I found the above topics as covered in the discussion insistently pertinent to our own situation. In a supposedly mature democracy such as our own, is it really possible to separate the behavior of our leaders from the electoral choices made by our citizens, even if some choose abstention? And, even allowing for the huge disparity in wealth between Egypt and the U. S., is not every point raised by Mr. Lydon in the above quote, painfully and inexorably relevant to our country this very day?

  • Ley Westcott

    Terrific counterpoint from Messrs. Lawrence and Zucchi. The challenges are monumental, and contradictions implicit – now explicit with the Internet, instant media, Wikileaks, etc. – in governance and realpolitik. Our politics and governance are a reflection of who we are as human creatures, fundamentally instinctual-emotional creatures in process of trying to become rational. The courses of European and Middle Eastern histories, though entwined and from a common source, have had a different direction and development, religion, belief, science and technology having profound influence on these different courses.

    Mr. Zucchi is right, the very criticisms levied against Egypt are relevant to our own country, the remaining disparities of wealth and poverty emblematic of the human condition, and America’s failure to resolve this human problem. And I am deeply disturbed by it. Still, economic reform and prosperity are the best guarantors of freedom and democracy, and they cannot be sustained without them. And while I believe our political economy deeply flawed, it has provided enough stability to enable debate of democratic principles, however flawed our economic policies.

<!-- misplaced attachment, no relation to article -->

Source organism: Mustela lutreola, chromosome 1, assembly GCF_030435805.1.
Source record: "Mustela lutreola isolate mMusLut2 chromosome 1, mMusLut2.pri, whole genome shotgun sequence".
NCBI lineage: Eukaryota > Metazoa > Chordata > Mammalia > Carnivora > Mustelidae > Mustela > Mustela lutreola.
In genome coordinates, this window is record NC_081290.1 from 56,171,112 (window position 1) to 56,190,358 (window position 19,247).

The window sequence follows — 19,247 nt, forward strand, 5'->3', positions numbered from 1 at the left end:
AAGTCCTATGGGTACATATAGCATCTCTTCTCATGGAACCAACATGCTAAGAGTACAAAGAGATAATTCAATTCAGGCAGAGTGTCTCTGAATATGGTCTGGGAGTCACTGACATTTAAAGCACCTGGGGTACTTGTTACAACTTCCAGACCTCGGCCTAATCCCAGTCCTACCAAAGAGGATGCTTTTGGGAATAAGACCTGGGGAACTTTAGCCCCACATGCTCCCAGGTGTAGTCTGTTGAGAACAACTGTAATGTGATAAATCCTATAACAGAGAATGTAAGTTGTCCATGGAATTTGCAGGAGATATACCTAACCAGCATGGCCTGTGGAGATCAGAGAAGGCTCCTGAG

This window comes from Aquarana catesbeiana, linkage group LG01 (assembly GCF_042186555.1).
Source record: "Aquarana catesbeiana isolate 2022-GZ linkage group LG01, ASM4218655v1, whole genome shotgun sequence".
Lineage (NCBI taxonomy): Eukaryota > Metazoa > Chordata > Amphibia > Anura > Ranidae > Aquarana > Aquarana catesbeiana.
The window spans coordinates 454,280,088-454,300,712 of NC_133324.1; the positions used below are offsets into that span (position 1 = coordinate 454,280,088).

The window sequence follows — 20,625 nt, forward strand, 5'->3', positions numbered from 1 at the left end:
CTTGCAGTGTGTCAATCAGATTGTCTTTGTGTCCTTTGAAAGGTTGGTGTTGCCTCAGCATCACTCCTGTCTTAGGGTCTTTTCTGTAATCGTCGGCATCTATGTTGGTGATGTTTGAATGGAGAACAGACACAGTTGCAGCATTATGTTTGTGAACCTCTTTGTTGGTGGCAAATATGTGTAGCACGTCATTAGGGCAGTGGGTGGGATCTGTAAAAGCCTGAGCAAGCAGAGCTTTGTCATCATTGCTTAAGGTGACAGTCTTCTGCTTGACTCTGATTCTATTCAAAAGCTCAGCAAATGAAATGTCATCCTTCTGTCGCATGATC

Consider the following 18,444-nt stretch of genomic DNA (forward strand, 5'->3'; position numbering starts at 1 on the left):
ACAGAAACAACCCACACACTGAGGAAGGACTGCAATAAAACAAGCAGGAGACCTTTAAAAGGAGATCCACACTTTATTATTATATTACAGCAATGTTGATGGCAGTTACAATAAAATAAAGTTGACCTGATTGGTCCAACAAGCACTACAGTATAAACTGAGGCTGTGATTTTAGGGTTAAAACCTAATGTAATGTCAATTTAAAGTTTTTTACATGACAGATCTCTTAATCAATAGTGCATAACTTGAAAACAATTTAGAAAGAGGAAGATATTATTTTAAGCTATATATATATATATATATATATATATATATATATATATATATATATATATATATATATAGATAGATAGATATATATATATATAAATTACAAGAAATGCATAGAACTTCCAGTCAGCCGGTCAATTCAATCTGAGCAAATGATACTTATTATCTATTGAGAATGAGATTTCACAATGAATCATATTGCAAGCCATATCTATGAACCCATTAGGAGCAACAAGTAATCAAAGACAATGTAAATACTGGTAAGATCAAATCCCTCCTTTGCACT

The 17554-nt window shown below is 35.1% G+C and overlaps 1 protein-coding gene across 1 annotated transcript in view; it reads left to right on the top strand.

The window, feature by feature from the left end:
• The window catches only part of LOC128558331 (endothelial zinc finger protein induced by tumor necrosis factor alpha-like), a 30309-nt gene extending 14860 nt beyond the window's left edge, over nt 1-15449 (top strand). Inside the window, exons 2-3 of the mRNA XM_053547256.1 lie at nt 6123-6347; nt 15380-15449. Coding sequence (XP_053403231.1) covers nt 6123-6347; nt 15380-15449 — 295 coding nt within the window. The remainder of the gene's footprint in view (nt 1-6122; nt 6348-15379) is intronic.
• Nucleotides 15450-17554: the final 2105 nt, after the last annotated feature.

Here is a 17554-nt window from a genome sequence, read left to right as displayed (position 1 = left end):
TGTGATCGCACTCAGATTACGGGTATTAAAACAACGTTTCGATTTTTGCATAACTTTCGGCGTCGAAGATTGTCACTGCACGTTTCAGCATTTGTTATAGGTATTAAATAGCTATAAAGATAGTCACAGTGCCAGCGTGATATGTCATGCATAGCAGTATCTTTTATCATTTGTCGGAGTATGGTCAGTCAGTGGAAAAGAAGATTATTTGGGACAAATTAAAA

This is, I believe, the economic enfranchisement to which Chris Lydon refers. Without it – without ability to support a decent standard of living for a majority – no country or government is stable. There can be enforced stability through oppression, dictatorship – a contradiction in terms – but not a democratically maintained one.

    Controlling the ever-atavistic irrational elements of our natures is difficult, if not impossible, without basic economic prosperity, so the priority of economic enfranchisement cannot be overemphasized. Tolerating poverty or starvation is not rational. Egyptians must have patience, but the government must appear to be making substantive progress in these directions. Otherwise the fragile hold on order and compromise may evaporate.

    With births there are often labor pains. And the gestation of democracy in Egypt has had a largely dormant 6,000-year history, the people in sway to Pharaohs,kings and dictators of one form or another. As perhaps a consequence of this, one measure, culled from the BBC, reported that only 30% of Egyptians turned out to vote, and those that did were largely Islamist. While reports are that the majority of Egyptians hold secular beliefs. A rich culture and civilization – civilization’s origins, in large measure – Egypt’s people need to know that our government, as well its people, will support their movement toward political self-realization.